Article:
The CEO of TikTok faces a US Congress hostile to the social network

Shou Zi Chew, the head of the social network TikTok facing the US Congress, March 23, 2023. © Alex Brandon / AP

Text by: RFI Follow

3 min

In front of the US congress, Shou Chew, the boss of TikTok, a subsidiary of the Chinese group ByteDance, tried with difficulty Thursday to defend its application. American elected officials, up against the platform, accuse the social network of endangering national security and the health of its users.


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TikTok, suspected by many governments of giving access to user data in Beijing, faces a total ban in the United States. "I imagine you're going to say everything you can today to avoid this outcome," said Cathy McMorris Rodgers, chair of the powerful parliamentary energy and trade committee, which summoned the leader for a hearing. "We don't believe you," she said. "ByteDance is beholden to the Chinese Communist Party and ByteDance and TikTok are the same."

Political pressure against the hugely popular social network has soared in recent months on both sides of the Atlantic. The White House, the European Commission, the Canadian and British governments and other organizations have banned their officials from using it.

Data accessible by Chinese employees

Shou Chew acknowledged that the platform still has old US user data stored on servers accessible by Chinese employees. The leader promised that by the end of the year, all information related to the country's 150 million users would be managed only from servers of the Texas group Oracle, located in the United States, but "today, there is still data that we have to delete".


The Chinese government does not own or control ByteDance. It's a private company," he insisted. Rep. Anna Eshoo called her arguments "grotesque." "I don't believe there really is a private sector in China," she said, referring to China's law that requires companies in the country to share their data if Beijing asks them to do so.

Several bills, supported right and left, are in the pipeline to ban TikTok. The White House has hinted that if TikTok remains in the fold of ByteDance, it will be banned. But a transfer, even if the parent company agreed, would be very complicated.

TikTok attacked on children's mental health

The Singaporean boss, a former Harvard student, also faced many questions about TikTok's responsibilities regarding the mental and physical health of young people, from the risks of addiction to the dangerous challenges that users throw at themselves. "Your company destroyed their lives," Gus Bilirakis said, pointing to the parents of a dead teenager who came to attend the hearing. They have filed a complaint against the platform, which they accuse of showing thousands of unsolicited videos about suicide to their son. "You know that TikTok could be designed to minimize the harm they cause to children, but the decision was made to get kids hooked on the name of profits," said Rep. Doris Matsui.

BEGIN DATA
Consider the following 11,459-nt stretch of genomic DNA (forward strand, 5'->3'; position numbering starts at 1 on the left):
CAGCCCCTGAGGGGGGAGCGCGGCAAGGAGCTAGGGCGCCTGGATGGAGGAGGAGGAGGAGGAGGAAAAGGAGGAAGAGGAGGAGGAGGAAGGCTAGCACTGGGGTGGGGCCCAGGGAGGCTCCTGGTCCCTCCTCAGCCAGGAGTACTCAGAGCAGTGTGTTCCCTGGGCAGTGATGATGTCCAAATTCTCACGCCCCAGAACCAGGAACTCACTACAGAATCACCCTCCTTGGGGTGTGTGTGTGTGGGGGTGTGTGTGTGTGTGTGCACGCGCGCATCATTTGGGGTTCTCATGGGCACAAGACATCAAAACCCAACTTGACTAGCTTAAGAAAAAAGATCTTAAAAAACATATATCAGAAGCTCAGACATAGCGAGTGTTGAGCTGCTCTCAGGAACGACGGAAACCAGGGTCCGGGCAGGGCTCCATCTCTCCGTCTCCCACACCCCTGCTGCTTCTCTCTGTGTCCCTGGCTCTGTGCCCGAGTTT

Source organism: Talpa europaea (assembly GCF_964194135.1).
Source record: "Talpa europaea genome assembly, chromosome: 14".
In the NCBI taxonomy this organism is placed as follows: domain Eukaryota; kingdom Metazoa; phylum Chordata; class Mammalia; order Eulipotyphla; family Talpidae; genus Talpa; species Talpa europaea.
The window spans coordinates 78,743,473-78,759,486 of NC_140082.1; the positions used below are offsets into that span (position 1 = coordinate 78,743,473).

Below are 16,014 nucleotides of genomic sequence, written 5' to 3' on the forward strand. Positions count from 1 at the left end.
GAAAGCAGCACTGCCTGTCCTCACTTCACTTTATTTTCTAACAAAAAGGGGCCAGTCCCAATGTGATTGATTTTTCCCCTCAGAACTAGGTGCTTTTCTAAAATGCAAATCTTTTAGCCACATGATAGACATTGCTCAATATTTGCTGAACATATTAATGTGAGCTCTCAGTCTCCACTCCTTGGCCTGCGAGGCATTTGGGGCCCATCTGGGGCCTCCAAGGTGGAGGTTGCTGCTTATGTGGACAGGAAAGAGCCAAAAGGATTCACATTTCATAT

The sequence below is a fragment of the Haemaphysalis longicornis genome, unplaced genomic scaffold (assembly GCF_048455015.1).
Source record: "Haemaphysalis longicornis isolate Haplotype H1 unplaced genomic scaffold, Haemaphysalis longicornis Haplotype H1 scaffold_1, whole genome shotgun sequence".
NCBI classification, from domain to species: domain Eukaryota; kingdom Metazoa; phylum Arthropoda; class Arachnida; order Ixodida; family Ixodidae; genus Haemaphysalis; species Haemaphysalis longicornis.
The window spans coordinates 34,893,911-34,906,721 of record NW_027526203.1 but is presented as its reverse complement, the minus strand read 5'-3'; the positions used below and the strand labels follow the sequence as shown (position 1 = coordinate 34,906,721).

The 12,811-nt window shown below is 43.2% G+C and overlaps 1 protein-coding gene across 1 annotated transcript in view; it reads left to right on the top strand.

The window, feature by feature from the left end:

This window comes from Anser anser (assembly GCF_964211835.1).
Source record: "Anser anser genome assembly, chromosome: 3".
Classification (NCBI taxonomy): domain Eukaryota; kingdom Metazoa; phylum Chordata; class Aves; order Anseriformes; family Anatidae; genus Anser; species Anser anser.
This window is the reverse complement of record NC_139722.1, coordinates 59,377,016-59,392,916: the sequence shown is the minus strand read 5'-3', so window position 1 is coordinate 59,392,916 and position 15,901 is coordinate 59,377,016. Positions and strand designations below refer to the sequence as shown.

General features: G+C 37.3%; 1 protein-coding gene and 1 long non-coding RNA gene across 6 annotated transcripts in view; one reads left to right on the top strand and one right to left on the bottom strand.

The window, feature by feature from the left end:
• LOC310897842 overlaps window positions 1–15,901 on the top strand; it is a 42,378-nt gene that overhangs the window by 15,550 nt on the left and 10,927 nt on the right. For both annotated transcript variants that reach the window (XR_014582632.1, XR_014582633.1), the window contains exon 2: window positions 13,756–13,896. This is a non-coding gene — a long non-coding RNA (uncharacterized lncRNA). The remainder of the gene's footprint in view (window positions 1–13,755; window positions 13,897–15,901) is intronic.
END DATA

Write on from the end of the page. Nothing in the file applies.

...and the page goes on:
Elected officials also fear that the app could serve as a Trojan horse for the Chinese Communist Party to manipulate public opinion. On the contrary, it participates in the cultural influence of the United States, says TikTok. According to the company, U.S. users make up 10 percent of their global base, but 25 percent of views.

TikTok and several associations believe that a complete ban - as in India since 2020 - would amount to censorship. "Why so much hysteria around TikTok?" asked Democratic Representative Jamaal Bowman Wednesday night at a press conference with content creators who came to defend their favorite network.

The platform presents the same risks to data privacy, user health or misinformation as "Facebook, Instagram, YouTube and Twitter," the elected official argued, calling for an "honest conversation on all social networks".

Shou Zi Chew, discreet boss of TikTok

A native of Singapore, Shou Chew has a more than loaded resume. He attended the prestigious Hwa Chong School, before flying to Europe to study economics at University College London. Also in London, he took on the role of banker for Goldman Sachs and also interned at Facebook, before earning an MBA at Harvard Business School. He worked for DST Global, a fund known for these investments in the tech world, where he joined the first investors of ByteDance. His meteoric journey continues with his next employer, Xiaomi. According to experts, it was Shou Chew, who is fluent in Mandarin and English, who turned this small gadget manufacturer into a mobile phone giant.

In March 2021, Shou Chew joined ByteDance as Chief Financial Officer and just a month later replaced Kevin Mayer as head of TikTok. While Shou Chew runs the company from Singapore, according to TikTok, it is unclear exactly what his decision-making power is in relation to ByteDance founder Zhang Yiming and other executives at the parent company.

Curiously, shortly after his appointment, his history on Twitter was completely erased. Married to a Taiwanese American and father of two, he is not sure that the photos of his toddlers are found on applications. Paradoxically, the young boss is very little present on social networks. It has only published about 20 videos since last year and has only nearly 000,<> subscribers.

►Also listen: Media review - TikTok, the bad reputation

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